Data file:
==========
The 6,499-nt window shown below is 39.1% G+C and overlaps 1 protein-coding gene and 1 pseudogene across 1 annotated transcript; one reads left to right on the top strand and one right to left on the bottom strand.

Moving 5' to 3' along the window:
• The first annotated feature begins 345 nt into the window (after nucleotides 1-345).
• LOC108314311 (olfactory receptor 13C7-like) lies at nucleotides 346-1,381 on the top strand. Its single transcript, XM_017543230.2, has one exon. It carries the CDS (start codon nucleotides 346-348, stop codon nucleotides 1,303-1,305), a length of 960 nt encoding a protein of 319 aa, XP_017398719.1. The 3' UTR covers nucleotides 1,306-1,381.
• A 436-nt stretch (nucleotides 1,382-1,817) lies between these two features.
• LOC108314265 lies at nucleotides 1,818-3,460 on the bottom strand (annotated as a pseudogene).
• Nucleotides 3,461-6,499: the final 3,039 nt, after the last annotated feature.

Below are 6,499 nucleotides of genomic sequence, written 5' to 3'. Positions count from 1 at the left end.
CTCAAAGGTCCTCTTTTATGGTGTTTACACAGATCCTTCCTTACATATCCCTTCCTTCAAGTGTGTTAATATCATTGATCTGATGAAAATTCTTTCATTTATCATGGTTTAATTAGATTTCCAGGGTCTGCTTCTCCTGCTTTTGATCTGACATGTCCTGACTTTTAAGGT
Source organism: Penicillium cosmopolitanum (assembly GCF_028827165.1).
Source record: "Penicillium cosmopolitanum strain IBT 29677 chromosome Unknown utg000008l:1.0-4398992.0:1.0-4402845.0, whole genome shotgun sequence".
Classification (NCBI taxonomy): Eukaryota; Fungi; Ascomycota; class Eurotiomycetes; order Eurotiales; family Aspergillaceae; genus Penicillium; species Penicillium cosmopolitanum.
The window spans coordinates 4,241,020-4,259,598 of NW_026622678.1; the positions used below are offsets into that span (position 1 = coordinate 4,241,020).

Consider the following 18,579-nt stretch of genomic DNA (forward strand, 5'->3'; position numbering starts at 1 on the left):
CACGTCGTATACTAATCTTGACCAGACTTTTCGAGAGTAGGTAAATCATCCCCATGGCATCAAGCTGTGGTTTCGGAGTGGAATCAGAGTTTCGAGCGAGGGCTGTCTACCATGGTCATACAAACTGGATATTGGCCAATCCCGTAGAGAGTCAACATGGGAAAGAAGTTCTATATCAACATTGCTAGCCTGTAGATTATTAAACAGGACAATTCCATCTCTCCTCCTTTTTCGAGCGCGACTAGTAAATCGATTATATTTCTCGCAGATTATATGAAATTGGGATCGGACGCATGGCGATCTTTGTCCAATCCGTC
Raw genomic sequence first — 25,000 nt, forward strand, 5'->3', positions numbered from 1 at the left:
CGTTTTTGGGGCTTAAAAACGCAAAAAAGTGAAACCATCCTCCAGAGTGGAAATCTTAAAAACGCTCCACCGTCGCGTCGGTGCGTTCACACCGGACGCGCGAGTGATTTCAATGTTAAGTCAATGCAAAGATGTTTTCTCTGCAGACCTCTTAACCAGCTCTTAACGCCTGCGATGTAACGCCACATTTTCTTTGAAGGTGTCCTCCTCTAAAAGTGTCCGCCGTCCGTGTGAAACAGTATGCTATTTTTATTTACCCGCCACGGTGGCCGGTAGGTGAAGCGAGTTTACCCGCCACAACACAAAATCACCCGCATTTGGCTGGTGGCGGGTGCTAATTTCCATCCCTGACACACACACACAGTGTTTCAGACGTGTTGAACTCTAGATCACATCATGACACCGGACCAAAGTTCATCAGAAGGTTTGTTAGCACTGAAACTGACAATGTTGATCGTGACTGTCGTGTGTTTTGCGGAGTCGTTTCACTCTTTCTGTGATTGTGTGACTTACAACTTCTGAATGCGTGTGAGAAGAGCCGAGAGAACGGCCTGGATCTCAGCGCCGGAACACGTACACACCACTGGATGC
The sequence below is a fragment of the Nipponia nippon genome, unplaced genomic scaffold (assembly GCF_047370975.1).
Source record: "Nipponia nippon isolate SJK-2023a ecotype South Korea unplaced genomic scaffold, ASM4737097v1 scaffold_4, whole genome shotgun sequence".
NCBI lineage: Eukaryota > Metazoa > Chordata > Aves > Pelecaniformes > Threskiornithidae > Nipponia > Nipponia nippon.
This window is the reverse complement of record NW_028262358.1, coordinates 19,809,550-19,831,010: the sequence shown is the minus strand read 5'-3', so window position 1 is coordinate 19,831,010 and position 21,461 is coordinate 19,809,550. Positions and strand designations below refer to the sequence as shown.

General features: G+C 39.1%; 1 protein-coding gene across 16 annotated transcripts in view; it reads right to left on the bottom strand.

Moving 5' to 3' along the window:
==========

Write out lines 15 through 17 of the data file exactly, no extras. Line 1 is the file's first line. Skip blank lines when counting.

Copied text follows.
CACGTCGTATACTAATCTTGACCAGACTTTTCGAGAGTAGGTAAATCATCCCCATGGCATCAAGCTGTGGTTTCGGAGTGGAATCAGAGTTTCGAGCGAGGGCTGTCTACCATGGTCATACAAACTGGATATTGGCCAATCCCGTAGAGAGTCAACATGGGAAAGAAGTTCTATATCAACATTGCTAGCCTGTAGATTATTAAACAGGACAATTCCATCTCTCCTCCTTTTTCGAGCGCGACTAGTAAATCGATTATATTTCTCGCAGATTATATGAAATTGGGATCGGACGCATGGCGATCTTTGTCCAATCCGTC
Raw genomic sequence first — 25,000 nt, forward strand, 5'->3', positions numbered from 1 at the left:
CGTTTTTGGGGCTTAAAAACGCAAAAAAGTGAAACCATCCTCCAGAGTGGAAATCTTAAAAACGCTCCACCGTCGCGTCGGTGCGTTCACACCGGACGCGCGAGTGATTTCAATGTTAAGTCAATGCAAAGATGTTTTCTCTGCAGACCTCTTAACCAGCTCTTAACGCCTGCGATGTAACGCCACATTTTCTTTGAAGGTGTCCTCCTCTAAAAGTGTCCGCCGTCCGTGTGAAACAGTATGCTATTTTTATTTACCCGCCACGGTGGCCGGTAGGTGAAGCGAGTTTACCCGCCACAACACAAAATCACCCGCATTTGGCTGGTGGCGGGTGCTAATTTCCATCCCTGACACACACACACAGTGTTTCAGACGTGTTGAACTCTAGATCACATCATGACACCGGACCAAAGTTCATCAGAAGGTTTGTTAGCACTGAAACTGACAATGTTGATCGTGACTGTCGTGTGTTTTGCGGAGTCGTTTCACTCTTTCTGTGATTGTGTGACTTACAACTTCTGAATGCGTGTGAGAAGAGCCGAGAGAACGGCCTGGATCTCAGCGCCGGAACACGTACACACCACTGGATGC